Peakbagger.com

Snapshot Grid for World/EU - Highest Point Reached

Roger Fick's Ascents by Year/Place

Links for other Grid Types:Use Meters Color Ranges
  Highest Peak Climbed    Most Prominent Peak Climbed    Most Isolated Peak Climbed    Most Vertical Gain Hiked    Highest Climber-Defined Quality    Top Ascents in all Categories  
Links for other Regional Divisions:
  Western USA - States    Eastern USA - States    North America/World Hybrid    Europe - Countries    

 

YearScandAlpsN AmericaS America
1978  Δ Buttress 
1979  Δ Gannett 
1980  Δ Sullivan 
1981  Δ Terrace 
1982  Δ Rainier 
1983  Δ Baker 
1984  Δ Observation Rock 
1985  Δ Adams 
1986  Δ Jefferson 
1987  Δ Popocatépetl 
1988  Δ Haleakala 
1989  Δ Albright 
1990  Δ Ingalls 
1991  Δ Shasta 
1992  Δ Lassen 
1993  Δ Mauna Kea 
1994  Δ Whitney 
1995  Δ Eastpost Spire 
1996  Δ Steamboat Prow 
1997  Δ Overlord 
1998  Δ OurayΔ Huayna Potosí
1999  Δ Whitman Crest 
2000  Δ Kings 
2001  Δ Boundary 
2002  Δ Dana 
2003  Δ Wilson 
2004 Δ Aiguille du MidiΔ Wheeler 
2005  Δ David 
2010  Δ Idaho 
2011  Δ Evans 
2012  Δ Crystal Mountain-Grubstake 
2013  Δ Bald 
2014  Δ Paulina 
2015  Δ Wire 
2016Δ Galdhøpiggen Δ Timms Hill 
2017  Δ Bachelor 
2018  Δ San Jacinto 
2019  Δ Elbert 
2020  Δ Tiffany 
2021  Δ Big Chief 
YearScandAlpsN AmericaS America

 

Legend for Color Coding

20,000 feet or more
14,000 to 19,999 feet
10,000 to 13,999 feet
5,000 to 9,999 feet
2,000 to 4,999 feet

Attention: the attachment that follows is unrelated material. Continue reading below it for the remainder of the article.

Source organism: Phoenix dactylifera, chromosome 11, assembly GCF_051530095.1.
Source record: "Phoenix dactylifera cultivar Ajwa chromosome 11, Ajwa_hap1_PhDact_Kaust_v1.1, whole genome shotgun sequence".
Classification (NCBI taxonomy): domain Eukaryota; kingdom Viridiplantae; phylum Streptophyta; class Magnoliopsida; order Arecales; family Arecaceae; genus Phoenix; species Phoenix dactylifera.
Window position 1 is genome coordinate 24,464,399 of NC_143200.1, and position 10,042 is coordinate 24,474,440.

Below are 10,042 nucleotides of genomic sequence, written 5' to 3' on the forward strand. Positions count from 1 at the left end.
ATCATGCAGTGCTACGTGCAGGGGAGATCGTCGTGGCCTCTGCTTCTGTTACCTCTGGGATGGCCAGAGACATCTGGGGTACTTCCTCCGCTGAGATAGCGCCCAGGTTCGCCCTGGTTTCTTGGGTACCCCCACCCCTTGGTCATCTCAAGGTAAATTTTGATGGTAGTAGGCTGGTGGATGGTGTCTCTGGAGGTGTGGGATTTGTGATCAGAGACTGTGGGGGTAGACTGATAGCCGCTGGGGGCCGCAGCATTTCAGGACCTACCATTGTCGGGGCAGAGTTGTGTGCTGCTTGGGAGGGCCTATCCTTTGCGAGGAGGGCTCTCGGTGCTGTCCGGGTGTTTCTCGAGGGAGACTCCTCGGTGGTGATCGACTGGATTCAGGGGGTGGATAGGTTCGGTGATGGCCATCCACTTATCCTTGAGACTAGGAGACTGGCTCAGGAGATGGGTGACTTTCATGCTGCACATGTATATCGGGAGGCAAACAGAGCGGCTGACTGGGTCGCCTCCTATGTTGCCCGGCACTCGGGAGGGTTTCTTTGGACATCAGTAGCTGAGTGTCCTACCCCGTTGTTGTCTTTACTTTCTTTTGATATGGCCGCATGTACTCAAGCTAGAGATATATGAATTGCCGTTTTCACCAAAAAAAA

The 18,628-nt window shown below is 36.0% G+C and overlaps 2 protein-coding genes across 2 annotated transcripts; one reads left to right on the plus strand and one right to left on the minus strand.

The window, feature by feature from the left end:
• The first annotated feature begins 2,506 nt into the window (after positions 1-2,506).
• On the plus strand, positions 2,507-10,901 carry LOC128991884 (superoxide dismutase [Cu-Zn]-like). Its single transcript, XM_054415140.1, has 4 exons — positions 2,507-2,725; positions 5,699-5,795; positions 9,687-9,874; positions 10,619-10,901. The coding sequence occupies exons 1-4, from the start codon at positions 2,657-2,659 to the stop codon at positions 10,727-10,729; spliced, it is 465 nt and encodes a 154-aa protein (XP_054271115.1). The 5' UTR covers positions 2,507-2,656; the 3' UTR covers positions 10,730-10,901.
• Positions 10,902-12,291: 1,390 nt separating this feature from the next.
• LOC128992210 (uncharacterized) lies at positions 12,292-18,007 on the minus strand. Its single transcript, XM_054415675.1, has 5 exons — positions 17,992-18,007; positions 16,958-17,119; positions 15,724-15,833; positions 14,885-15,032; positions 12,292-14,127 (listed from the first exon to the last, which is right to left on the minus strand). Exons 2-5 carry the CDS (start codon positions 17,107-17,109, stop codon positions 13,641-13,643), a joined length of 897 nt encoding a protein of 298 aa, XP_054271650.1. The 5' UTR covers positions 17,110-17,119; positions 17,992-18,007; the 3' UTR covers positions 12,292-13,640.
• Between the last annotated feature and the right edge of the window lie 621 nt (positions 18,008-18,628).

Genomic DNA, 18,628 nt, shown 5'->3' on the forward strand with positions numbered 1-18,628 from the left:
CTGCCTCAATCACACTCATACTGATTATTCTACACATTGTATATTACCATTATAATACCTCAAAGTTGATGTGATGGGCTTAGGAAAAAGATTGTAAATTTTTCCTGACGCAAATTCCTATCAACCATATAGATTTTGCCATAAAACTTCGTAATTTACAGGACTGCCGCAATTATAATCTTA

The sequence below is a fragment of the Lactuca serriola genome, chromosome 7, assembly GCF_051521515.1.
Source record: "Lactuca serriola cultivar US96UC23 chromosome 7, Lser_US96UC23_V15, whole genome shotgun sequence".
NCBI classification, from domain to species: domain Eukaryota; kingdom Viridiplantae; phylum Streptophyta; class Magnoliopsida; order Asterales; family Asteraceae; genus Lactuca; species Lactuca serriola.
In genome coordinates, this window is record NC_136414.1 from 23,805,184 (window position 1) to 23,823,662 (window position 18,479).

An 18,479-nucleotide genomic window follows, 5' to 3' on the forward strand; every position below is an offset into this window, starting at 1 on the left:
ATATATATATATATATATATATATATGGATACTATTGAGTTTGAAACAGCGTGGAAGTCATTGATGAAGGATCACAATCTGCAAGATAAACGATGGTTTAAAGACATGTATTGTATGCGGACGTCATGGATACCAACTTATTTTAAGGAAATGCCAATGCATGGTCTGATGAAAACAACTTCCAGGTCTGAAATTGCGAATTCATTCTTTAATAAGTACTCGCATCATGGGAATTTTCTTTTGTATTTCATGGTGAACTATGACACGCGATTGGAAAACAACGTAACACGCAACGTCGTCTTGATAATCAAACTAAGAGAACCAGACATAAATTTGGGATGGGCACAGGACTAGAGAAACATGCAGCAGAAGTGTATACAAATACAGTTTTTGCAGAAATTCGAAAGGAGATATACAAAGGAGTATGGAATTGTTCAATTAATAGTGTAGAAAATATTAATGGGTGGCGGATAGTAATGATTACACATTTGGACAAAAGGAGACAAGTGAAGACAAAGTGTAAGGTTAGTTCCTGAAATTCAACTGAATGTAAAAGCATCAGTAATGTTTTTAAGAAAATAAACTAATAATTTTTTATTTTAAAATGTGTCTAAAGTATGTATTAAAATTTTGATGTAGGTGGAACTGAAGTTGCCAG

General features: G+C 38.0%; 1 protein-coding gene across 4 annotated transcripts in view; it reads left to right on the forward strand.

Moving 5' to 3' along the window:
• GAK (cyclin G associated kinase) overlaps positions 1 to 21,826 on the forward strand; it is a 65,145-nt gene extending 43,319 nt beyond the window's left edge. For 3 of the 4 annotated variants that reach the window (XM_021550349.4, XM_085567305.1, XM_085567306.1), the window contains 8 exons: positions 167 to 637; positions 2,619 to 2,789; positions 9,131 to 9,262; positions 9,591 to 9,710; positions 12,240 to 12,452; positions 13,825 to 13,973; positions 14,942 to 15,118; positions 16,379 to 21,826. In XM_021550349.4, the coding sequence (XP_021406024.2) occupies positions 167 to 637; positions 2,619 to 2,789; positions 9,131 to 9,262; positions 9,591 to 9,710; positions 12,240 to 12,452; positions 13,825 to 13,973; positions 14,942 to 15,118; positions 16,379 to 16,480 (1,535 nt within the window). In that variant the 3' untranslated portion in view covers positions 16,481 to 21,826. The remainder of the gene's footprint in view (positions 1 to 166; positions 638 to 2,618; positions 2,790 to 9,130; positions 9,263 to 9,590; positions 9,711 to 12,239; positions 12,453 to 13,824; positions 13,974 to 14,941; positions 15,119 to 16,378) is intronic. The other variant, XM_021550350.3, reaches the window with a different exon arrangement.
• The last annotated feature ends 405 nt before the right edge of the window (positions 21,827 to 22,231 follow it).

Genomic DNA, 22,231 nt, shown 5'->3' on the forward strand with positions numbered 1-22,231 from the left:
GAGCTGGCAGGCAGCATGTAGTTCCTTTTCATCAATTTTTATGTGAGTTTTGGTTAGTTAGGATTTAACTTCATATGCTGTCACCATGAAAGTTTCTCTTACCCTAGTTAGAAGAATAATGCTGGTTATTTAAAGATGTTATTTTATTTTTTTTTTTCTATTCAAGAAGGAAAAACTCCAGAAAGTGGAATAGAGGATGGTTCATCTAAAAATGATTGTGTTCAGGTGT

Below 2,000 ft

About the Snapshot Year-Month Grid

General Considerations:

  • "-X" after a peak name means an unsuccessful ascent, for example "Rainier-X".
  • A parenthetical name is a non-summit goal hike, for example, "(Snow Lake Hike)" or "(Rainier)".
  • The Δ triangle symbol is a hyperlink to the detailed Ascent Page for that ascent. The peak name is a link to the Peak Page for that peak.
  • The color of the cell shows how high, prominent, isolated, or high-quality the peak/ascent is, and the color ranges are shown in the legend to the left.
  • If the color is based on altitude, prominence, or vertical gain, you can switch between meters-based ranges or feet-based ranges. These are set up to be generally equivalent.

This grid comes in seven "flavors", each one showing a different "top" peak for a month. The flavors or categories are:

  1. Highest Point Reached. Can be an unsucessful attempt or non-summit goal hike.
  2. Highest Peak Climbed. Sometimes not the same as highest point, if that point was an unsuccessful ascent or a non-summit goal hike.
  3. Most Prominent Peak climbed. Note that many peaks in the Peakbagger.com database do not yet have a prominence value.
  4. Most Isolated Peak climbed. Isolation values may not be 100% accurate, since most are cacluated to nearest higher peak in the database.
  5. Peak with most vertical gain hiked. Note that many climbers do not enter vertical gain information on their ascents. Also, if several summits are grouped in a "trip", then the total gain for all ascents in that trip is assigned to the trip high point.
  6. Peak with the highest "Quality" value--this is a subjective number from 1-10 given by the climber. Note that many climbers have not given any of their ascents quality numbers.
  7. Finally, "Top Ascents in All Categories", which shows, for each month, the unique peaks from all the 6 other categories. In many cases, one or two peaks will be the leader in the 6 categories, since often the highest peak climbed for a month is also the highest point reached, the most prominent peak, and the one with the most gain. But in some cases several peaks may appear for a month.

Notes on Regions:

  • "UK/NW Eur" includes The UK, Ireland, and the area north and west of the Pyrennes and Alps.
  • "Iberia" includes all of the Pyrneees.
  • "ME-Ind-CAs" includes the Middle East, Indian Subcontinent, Greater Himalaya, and Central Asia.
  • "Asia E + SE" includes East Asia, Southeast Asia, the Malay Archipelago, and Siberia.



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